Our practice of silent worship helps us see the illusions we have acquired in life, see how those illusions have guided us into error, and see what new paths we might take. To arrive at such understandings, we need to let go of the stratagems of thinking that have been guiding us, to quiet our minds, and to rest open to what might be revealed. This takes convincement and practice, which can work together in a virtuous cycle. When we practice letting go, we sometimes experience the Light, which convinces us of its truth. We learn that seeing our lives through the haze of our ego presumptions is seeing through a glass darkly. Only when we let go of those presumptions can we see ourselves and others in a new Light of compassion. But even then, we need to practice silence over and over, so that our convincement and confidence grow.
The secondary authority for Friends is found in intimate sharing with other Friends. We do not overcome our illusions through isolated experiences. The forces that shape us and condition us are almost always working completely outside our awareness, and those forces beat on us constantly. We need the compassionate listening and responses of other Friends to help us bring our own illusions into consciousness. Also, the stories of other Friends’ struggles and achievements bring Light to shine in our darkness. And there is no Friend who never needs a clearness committee. The work of being a growing Quaker is too hard for any individual alone, no matter how rugged a person might presume to be. (I know this because I have spent too much of my life imagining my own brilliance was sufficient.) The authority that Friends can offer each other requires great trust and trust-worthiness.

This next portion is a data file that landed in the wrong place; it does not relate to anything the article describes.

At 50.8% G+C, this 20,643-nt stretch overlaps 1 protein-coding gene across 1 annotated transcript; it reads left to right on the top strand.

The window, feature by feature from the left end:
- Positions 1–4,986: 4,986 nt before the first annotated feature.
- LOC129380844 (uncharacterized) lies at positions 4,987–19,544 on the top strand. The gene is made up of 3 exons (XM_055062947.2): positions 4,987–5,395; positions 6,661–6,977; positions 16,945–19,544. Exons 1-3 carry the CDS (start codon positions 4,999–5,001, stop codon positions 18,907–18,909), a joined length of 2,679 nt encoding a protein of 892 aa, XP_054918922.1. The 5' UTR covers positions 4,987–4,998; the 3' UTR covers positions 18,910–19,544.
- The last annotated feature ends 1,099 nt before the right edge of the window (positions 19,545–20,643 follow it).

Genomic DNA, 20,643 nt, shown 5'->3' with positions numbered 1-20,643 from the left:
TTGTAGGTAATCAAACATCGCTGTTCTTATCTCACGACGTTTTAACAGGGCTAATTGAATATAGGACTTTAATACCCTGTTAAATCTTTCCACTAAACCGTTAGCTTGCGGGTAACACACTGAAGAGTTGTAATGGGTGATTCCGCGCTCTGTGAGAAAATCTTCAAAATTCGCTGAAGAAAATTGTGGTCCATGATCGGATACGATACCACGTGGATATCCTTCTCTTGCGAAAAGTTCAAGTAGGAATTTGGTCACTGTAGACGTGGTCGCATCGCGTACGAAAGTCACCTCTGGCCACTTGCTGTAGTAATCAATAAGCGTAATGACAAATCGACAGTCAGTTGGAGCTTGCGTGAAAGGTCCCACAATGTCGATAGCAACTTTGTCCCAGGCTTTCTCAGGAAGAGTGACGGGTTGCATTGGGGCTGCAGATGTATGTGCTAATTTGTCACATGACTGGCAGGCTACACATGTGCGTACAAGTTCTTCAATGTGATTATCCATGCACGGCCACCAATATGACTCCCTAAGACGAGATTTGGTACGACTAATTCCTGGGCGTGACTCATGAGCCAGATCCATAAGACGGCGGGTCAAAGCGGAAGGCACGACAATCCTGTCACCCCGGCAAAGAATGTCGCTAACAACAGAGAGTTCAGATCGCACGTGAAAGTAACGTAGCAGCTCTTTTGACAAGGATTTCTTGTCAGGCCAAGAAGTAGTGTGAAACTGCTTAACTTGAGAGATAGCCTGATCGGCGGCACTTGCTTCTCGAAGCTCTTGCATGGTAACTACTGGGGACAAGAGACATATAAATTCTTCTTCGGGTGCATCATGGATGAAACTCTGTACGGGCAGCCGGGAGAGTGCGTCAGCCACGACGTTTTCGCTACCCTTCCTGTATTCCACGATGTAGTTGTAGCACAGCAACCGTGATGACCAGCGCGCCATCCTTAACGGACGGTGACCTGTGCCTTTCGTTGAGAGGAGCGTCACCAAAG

In short, the loving bonds that hold a Quaker community together depend on accountability among its members. Accountability for Friends depends on individuals’ convincement by the Inward Light that it can guide them. Friends’ convincement by the Inward Light is strengthened by the secondary authority of other Friends. When our Quaker communities neglect these essentials, they hardly deserve to be called “Quaker” or “communities.” I do not have a complete set of answers for the problem of this neglect, but I do have a couple of suggestions.